Craig Marvelley

Software and such

It’s a Kind of ImageMagick – Installing the PHP Extension for Windows 7.

I had a bit of a nightmare recently trying to get the ImageMagick PHP extension working on Windows. Builds of the extension as a DLL are provided by Mikko, which is awesome, but I had some trouble getting it to work.

The workstation I was using was running 64-bit Windows 7N, and the issue I was seeing was that the extension was being registered (if I ran php -m from the command line it seemed to be loaded) but when inspecting phpinfo() output the module was conspicuous by its absence.

Windows 7N is an EU version of Windows that comes without the Media Player framework – presumably an anti-trust related provision. Upon inspecting the extension DLL with Dependency Walker I discovered that it was linked to several missing DLLs that are supplied by the Media Player framework, and an additional DLL, IEShims.dll, which is an Internet Explorer library.

I installed the Media Feature Pack which resolved the majority of the missing DLLs. I also copied IEShims.dll from Program Files\Internet Explorer to Windows\SystemWOW64 (this probably wasn’t a good idea as the architectures of the DLLs will be fundamentally different, SystemWOW64 expects 32-bit DLLs – but I haven’t encountered any adverse effects as yet). After doing this the extension began to work as expected, and was visible in phpinfo() output.

There was a crucial comment on Mikko’s blog that I’ll repeat here – if the workstation is running PHP under IIS/FastCGI, install version 6.6.2-10 or earlier of ImageMagick (available from http://image_magick.veidrodis.com/image_magick/). Don’t install any versions later than that – they were built with VC10 and will not be compatible with the extension, which was built with VC9.

Finally, when I attempted to use the extension (I wanted to convert some images from SVG to PNG) I ran into errors because ImageMagick defaults to using the Windows temp directory as its conversion directory, and IUSR doesn’t have rights to write there. Rather than add it to the permitted users list (not a very secure approach) I set the IMAGICK_TMP environment system variable to a less prominent location; this required a restart to take effect.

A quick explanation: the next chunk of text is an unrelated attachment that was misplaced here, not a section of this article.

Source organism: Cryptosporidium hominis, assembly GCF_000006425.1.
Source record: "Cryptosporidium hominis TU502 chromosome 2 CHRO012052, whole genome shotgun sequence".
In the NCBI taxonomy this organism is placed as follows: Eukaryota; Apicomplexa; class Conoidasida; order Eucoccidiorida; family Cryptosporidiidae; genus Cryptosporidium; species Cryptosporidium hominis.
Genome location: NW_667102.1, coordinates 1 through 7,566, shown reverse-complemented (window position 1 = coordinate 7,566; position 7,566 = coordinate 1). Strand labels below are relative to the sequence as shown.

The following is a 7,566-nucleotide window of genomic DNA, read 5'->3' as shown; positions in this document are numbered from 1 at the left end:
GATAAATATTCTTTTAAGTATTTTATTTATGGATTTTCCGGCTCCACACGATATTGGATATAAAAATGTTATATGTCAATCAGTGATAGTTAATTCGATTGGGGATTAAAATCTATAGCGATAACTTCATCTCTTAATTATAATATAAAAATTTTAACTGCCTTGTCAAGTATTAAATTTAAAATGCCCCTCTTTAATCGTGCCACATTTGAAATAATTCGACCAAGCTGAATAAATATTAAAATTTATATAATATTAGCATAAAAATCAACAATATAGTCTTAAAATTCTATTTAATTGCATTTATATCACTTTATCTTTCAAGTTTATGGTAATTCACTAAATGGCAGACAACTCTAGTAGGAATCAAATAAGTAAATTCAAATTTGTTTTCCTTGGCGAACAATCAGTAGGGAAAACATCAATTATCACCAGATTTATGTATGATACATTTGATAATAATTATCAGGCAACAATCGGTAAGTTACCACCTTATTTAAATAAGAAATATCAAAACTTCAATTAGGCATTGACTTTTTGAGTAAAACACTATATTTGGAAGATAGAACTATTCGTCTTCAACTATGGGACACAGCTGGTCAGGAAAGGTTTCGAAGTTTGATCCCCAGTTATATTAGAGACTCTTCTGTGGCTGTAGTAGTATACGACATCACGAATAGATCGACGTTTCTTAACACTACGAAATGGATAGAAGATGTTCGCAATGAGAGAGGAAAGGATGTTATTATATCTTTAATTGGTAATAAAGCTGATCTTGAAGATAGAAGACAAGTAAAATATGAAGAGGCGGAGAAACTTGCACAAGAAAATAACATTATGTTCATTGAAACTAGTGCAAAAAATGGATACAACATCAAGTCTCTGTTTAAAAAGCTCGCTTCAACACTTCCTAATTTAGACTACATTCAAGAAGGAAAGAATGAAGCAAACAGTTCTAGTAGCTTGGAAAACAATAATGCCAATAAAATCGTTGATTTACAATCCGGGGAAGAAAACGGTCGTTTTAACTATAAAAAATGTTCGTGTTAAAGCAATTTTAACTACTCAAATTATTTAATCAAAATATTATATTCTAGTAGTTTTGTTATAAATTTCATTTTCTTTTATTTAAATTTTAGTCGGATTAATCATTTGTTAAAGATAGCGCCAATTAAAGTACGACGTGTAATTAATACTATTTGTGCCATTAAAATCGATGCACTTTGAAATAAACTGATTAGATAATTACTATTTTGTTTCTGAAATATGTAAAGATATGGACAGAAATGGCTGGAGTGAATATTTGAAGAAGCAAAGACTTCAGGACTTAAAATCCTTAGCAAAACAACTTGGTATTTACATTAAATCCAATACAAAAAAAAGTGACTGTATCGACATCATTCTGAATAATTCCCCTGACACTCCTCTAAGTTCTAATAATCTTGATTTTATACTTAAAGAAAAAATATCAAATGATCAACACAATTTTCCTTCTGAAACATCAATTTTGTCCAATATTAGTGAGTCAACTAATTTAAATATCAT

For the Social Good – Box UK Hackday #1 Recap

On the twentieth of November, 2011, the company for whom I work (Box UK) held a hackday in Cardiff at the Student’s Union. It was the first time that we’d organised such an event, but it seemed to go really well – feedback from the participants was good, it was well attended, and personally I had a really good (if stressful!) time.

The theme of the hackday was ‘For the social good’ – applications built during the day had to have some sort of social theme, ideally to improve the lives of the people that would use them. That’s quite a broad topic, and it resulted in an array of different apps – not just in the sense of intended purpose, but in style, and also in platform. While teams typically used scripting languages to build their apps within those used (PHP, JavaScript, Python) were a lot of varied frameworks (Symfony2, Lithium, Django, jQuery Mobile, Node.js, PhoneGap and more), as well as SQL and No-SQL solutions alike. I initially suggested creating an iOS app, until it was pointed out to me that the verbose nature of Cocoa meant we’d probably only get one class done in the 8.5 hours we had!

My team comprised of myself; Paul, a former colleague, and Tom, a 3rd Year student at Cardiff University. Paul and I had decided to try to create a mobile app that used geolocation to provide the user with trivia and quizzes for the places of interest around them; we were only going to concern ourselves with Cardiff, so it would be a tourist aid for the city, or perhaps a learning tool for schoolchildren. Tom then joined us, and had originally wanted to work on a Corkboard-style app – after a discussion we modified that into a Q&A app which would be incorporated into our exploration tool idea, so the user could additionally ask questions and receive answers in realtime. That was the idea, anyway. We had 8.5 hours to implement it!

Photo courtesy of dangreenphotography.com

We split our responsibilities up such that Paul would build the mobile app (he plumped for jQuery mobile, version 1 of which having been released just days earlier), Tom would build an app to aggregate questions from users and allow a pool of authors to submit replies (he wanted to use Cappuccino), and I would build the webservice/content management system both apps would run on (I thought Symfony2 would be a good framework). It sounded good in theory, but then it always does.

I’ve dabbled with Symfony2 since it was in beta so I knew what it could do, but not necessarily how to make it do it. So the first hour of the day was spent scanning the documentation and looking through the available ‘bundles’ (Symfony nomenclature for packages of redistributable code) to see what community efforts I could re-use. I came across the SonataAdminBundle relatively quickly and it seemed a good fit – its purpose is to generate a CRUD interface for the models within the application’s domain. This would give me a quick way to add and manipulate the data in the app, so I plumped for it. I guess it’s a bit risky using an unknown in a hackday since if it turns out to be unsuitable, there’s not a lot of time to try something else – but I thankfully had no such problem here.